Drama belongs on the page. We have a mythology which tells us writers’ lives are dramatic, but this mythology does not serve us. Writers’ lives are best non-dramatic. It serves us to keep drama at bay.
Today I woke up tired and crabby. I didn’t fall asleep until 2:30 AM, and this morning I was filled with anxiety— and might I add, drama. Fatigue clouded my thoughts and the day looked bleak ahead of me. I tried to sleep again, but was unsuccessful, and eventually I got up and filled myself with coffee. Still, I was “tired and wired”— anxious and fatigued. I didn’t want to write. I wasn’t “in the mood.” And yet, I knew the act of writing would bring me cheer.
I set my pen to the page. I had learned from long years of practice that writing always cheered me. I wrote about the clouded-obscured mountain out the window. The weather matched my dour mood. The day was grey and chill. I complained on the page. Nothing suited me. But what was this? My rancor was yielding to a stronger, better mood.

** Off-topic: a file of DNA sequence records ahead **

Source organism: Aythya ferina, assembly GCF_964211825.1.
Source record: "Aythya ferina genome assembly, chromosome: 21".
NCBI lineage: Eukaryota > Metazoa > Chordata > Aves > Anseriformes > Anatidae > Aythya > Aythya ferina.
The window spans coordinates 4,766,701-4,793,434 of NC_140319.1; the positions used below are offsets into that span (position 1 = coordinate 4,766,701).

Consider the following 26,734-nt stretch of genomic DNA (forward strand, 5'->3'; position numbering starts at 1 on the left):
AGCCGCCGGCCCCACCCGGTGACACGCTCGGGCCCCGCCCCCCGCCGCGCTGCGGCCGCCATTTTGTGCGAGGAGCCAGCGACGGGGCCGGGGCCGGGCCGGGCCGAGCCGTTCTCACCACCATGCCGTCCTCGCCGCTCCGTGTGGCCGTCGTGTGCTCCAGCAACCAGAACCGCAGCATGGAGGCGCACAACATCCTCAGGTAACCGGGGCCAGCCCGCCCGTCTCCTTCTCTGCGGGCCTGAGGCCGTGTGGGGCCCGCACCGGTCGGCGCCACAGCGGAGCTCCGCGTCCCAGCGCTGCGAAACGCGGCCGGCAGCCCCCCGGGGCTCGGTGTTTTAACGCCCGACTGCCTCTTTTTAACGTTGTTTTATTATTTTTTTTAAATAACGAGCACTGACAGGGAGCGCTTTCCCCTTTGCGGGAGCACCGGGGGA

“I don’t want to write,” I wrote, “I’m full of drama and pessimism today.” And yet, in writing, I found myself gently moved to optimism. My mood lightened perceptibly. I found myself ready to write further. It was as if by putting my dour sentiments on the page I underwent an exorcism. The demon despair was vanquished. I found myself open-hearted. My sour mood transformed slowly into something more like hope. I wrote, “It is a grey day, but the clouds are thinning. A hint of blue sky looms overhead. And what’s this? Now we have a glint of sun. The day promises to become bright. My mood follows suit.” I have been writing for half an hour, not very long, but long enough. My mood could now be described as “cheery.” Writing has rescued the day from the dramatic doldrums I woke up in.
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